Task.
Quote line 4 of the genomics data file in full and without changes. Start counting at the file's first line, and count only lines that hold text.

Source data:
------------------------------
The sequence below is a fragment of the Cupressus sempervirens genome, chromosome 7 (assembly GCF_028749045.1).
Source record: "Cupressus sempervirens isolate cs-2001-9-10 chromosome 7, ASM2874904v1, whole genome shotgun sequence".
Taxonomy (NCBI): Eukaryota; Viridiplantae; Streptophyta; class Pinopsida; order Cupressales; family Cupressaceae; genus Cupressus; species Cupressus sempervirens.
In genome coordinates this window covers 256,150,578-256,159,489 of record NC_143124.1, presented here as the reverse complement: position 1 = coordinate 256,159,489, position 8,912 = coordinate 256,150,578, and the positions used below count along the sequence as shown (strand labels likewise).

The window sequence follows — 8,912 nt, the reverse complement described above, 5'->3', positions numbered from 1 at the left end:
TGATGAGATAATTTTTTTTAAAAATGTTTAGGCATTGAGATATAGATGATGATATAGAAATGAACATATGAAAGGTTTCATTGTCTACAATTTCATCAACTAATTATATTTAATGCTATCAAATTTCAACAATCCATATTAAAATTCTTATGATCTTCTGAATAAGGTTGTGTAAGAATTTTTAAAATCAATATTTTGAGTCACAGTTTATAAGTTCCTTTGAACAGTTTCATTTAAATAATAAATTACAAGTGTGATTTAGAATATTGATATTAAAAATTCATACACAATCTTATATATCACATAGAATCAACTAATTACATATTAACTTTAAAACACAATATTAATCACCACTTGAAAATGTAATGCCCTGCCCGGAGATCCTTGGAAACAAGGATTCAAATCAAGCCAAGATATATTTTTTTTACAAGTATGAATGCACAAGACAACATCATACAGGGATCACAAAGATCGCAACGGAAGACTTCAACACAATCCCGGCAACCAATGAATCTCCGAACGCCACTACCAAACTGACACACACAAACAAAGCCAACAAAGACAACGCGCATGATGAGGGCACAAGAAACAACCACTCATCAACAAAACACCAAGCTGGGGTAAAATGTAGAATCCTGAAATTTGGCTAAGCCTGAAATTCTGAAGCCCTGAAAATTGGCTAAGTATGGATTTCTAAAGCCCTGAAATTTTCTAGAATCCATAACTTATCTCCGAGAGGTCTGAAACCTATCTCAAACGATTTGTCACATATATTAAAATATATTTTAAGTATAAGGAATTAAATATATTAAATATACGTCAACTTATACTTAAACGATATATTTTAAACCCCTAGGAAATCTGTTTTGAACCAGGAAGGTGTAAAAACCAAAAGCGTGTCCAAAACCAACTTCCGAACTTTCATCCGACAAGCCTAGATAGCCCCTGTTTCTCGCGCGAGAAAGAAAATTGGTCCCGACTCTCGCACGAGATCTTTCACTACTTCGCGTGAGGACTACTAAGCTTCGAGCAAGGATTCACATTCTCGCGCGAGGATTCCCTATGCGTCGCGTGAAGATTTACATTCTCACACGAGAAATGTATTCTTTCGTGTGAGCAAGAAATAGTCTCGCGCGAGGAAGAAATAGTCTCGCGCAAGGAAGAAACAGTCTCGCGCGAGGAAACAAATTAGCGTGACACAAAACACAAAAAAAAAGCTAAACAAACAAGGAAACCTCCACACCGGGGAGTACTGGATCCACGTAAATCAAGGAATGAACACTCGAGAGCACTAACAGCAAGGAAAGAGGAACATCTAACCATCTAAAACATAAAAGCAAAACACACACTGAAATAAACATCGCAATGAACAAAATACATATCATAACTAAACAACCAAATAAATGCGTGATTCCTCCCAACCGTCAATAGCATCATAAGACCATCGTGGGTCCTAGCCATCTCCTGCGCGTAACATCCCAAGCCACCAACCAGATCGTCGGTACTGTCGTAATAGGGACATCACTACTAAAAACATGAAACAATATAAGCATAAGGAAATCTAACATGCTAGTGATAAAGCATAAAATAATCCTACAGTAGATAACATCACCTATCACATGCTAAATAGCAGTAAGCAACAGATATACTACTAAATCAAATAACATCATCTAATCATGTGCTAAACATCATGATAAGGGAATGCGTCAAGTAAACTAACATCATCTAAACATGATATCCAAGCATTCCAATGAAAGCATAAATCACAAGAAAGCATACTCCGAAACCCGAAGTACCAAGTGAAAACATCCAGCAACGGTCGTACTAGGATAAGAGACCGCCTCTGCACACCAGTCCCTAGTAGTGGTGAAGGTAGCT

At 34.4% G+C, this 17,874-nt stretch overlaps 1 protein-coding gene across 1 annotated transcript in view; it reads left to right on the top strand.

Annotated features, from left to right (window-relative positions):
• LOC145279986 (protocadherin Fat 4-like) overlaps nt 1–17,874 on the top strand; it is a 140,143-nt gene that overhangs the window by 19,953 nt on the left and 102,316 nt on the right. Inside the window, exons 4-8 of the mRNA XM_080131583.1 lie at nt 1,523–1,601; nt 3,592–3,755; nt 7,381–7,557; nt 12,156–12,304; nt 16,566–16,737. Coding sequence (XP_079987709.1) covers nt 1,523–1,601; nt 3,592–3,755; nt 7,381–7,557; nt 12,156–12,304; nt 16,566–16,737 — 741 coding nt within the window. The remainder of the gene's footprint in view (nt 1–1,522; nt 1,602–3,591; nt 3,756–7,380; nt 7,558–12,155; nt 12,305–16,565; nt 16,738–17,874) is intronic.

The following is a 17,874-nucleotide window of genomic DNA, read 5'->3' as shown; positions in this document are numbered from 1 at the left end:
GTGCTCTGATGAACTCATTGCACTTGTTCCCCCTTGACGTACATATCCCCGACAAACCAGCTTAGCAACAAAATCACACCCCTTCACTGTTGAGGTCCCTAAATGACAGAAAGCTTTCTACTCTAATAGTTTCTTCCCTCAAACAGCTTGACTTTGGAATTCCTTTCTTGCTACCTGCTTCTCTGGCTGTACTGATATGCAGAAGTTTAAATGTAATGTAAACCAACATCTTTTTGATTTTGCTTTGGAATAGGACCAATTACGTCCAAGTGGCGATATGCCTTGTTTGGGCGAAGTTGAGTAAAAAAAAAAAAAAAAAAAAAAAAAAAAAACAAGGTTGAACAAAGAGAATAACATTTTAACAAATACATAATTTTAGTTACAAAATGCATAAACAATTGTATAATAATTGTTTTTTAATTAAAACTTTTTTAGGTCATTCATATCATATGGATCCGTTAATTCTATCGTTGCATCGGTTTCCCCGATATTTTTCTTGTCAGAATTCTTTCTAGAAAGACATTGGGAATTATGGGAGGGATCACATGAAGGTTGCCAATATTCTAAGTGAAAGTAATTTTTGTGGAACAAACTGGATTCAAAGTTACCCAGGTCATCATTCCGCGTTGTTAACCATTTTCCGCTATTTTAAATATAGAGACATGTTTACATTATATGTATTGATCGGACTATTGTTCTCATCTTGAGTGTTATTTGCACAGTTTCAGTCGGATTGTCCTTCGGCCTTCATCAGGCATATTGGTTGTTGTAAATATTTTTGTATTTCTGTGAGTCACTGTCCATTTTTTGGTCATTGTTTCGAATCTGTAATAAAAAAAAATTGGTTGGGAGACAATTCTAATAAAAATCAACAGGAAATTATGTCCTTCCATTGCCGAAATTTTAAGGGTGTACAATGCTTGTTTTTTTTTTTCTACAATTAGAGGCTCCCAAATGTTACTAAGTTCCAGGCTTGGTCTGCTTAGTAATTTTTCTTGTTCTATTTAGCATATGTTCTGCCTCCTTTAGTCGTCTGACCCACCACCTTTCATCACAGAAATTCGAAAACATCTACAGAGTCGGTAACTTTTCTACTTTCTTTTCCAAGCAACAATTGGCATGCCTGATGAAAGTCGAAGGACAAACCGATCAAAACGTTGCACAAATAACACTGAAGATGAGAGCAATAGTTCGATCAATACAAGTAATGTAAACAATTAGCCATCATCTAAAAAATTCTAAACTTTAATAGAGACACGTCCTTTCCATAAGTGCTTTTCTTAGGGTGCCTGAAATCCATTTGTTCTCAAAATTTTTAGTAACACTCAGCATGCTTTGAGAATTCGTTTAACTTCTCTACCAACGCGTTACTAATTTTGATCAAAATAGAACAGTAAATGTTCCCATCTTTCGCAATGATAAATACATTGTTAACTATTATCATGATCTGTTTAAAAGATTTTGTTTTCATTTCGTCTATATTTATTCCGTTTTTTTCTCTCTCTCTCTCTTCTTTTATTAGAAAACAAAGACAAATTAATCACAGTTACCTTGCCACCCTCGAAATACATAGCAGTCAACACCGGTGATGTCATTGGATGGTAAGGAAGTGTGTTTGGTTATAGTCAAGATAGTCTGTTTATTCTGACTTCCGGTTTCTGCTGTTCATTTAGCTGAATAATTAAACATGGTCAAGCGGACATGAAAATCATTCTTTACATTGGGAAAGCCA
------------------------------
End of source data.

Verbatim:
In genome coordinates this window covers 256,150,578-256,159,489 of record NC_143124.1, presented here as the reverse complement: position 1 = coordinate 256,159,489, position 8,912 = coordinate 256,150,578, and the positions used below count along the sequence as shown (strand labels likewise).